Sponge and Chamois News and Issues
Below is a list of sponge and chamois news and issues related articles. These articles relate to our products, industry and interests. We hope you find them as interesting and informative as we do.
Acme Sponge and Chamois Co. in Tarpon Springs has sold its chamois business to Hopkins Manufacturing Corp…Acme will continue to operate its natural and synthetic sponge business as The Acme Sponge Company, which was not part of the transaction, a press release said.
“The chamois business was almost completely automotive in nature while the sponge business spans bath, cosmetic, paint, general cleaning and hardware. Hopkins focus is automotive. Chamois was a perfect fit for them,” Jim Cantonis, president of Acme, told Tampa Bay Business Journal. “We now take Acme Sponge back to our family roots.”…read more
The Trump administration has proposed cuts to the National Oceanic and Atmospheric Administration (NOAA) budget that will have huge impacts on the economies of coastal communities. Growing up in Florida, I know that these cuts mean more to my community than numbers on a spreadsheet. For so many of my neighbors, from the commercial fisherman to the marine researcher, these cuts will impact how they make a living and provide for their families…read more
08/2016 – Dirty Microfiber and Plastic Fish
Although microfiber cloth and microbeads seemed to allow for a new generation of drying and scrubbing products, we are only now beginning to understand their impacts on our environment. These types of products are made from plastics or synthetic materials that are not biodegradable, but are small enough that they cannot be filtered out by existing water treatment systems. And, as a result, are eventually washed out into our lakes, rivers and oceans to become microplastic litter. The primary source of mircoplastic litter, the most prevalent of which is microfibers, are produced from washing synthetic or microfiber cloth…read more
Jim Cantonis is president of Acme Sponge and Chamois of Tarpon Springs, Fla., a successful processor and wholesaler of marine sponges and sheepskin chamois products sold around the world. Florida Sea Grant contributes to the company’s success by conducting research in the biology of marine sponges that helps ensure the sustainability of the commercial fishery…read more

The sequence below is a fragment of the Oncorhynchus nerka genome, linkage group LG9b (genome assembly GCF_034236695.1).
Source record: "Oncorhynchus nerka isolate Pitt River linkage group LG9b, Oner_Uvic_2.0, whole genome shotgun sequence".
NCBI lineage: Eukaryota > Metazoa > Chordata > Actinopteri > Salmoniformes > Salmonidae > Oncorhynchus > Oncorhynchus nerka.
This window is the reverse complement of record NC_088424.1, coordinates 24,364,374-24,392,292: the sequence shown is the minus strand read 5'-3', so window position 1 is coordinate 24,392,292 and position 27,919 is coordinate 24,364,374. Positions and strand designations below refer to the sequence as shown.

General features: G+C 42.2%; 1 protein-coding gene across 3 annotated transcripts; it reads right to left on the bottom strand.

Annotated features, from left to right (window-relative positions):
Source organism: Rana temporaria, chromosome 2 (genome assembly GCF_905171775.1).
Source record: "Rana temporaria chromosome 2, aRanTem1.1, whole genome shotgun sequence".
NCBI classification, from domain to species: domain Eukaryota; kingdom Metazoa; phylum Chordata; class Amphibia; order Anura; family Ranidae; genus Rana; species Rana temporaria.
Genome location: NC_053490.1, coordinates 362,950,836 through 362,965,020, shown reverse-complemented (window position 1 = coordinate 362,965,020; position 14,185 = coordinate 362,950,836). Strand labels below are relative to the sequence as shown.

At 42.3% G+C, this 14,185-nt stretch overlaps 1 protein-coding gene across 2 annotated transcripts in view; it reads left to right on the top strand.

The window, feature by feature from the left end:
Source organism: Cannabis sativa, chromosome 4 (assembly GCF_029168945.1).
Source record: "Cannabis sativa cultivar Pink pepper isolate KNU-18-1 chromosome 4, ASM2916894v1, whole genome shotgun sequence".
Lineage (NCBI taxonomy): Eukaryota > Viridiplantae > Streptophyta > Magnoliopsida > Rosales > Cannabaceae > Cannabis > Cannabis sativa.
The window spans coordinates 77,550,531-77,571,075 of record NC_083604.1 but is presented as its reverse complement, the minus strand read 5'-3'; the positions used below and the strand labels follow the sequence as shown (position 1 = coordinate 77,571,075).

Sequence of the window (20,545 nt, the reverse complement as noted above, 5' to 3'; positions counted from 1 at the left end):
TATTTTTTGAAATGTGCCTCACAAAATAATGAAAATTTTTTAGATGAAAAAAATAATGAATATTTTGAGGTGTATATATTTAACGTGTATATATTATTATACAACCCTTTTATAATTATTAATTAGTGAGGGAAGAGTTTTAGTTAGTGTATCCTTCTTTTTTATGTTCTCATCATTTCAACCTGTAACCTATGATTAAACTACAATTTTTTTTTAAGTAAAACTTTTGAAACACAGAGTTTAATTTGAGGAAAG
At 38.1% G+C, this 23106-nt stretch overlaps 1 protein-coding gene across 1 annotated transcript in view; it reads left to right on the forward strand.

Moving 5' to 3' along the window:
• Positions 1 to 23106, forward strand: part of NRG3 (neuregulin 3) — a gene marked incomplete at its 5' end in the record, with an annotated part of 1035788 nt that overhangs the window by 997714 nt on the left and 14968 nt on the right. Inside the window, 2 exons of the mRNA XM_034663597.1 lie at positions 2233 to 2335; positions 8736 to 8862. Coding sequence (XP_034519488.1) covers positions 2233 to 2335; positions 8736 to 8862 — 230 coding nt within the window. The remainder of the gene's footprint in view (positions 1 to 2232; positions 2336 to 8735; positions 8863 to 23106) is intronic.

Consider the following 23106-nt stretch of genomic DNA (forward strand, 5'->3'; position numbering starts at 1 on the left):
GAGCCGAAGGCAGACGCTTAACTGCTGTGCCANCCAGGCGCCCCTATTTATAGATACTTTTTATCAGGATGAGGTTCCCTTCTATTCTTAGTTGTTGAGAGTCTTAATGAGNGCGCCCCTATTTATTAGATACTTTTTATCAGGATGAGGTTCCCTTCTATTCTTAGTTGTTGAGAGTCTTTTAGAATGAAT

10/2015 – Clean the Fleece, Dirty the Planet
It’s getting cold. Time to break out the fleece. Warm and light, it even comes in a nice shade of green: a lot of the material used to make fleece comes from recycled plastic bottles — better in your sweater than in a landfill.
Green that is, until you run it through the washing machine. That’s when thousands of plastic microfibers get flushed into the sewer system and on to some stream, lake, river and ocean…read more
Prior to the 1990s the Florida Keys sponge community was a lively underwater city for fish and invertebrates. Curious divers could hear the snap, crackle and pop of snapping shrimp. The noisy bottom was a sign of health for the organisms that provide nursery habitat to juvenile marine species.
But now when divers plunge to the bottom, it’s as if the sponge community is on mute. There is no hustle and bustle of creatures foraging for their next meal, only silence…read more
08/2014 – Sponges: The Keys to the Keys
Where have all the sponges gone? Healthy sponge populations are an important part of the Florida Keys ecosystem. But a series of harmful algal blooms has essentially eliminated once thriving sponge communities over large areas of Florida Bay and the Keys. Can this critical habitat
recover? With Florida Sea Grant funding, researchers are now testing transplant techniques to see if they can accelerate the restoration process. Initial results are promising…read more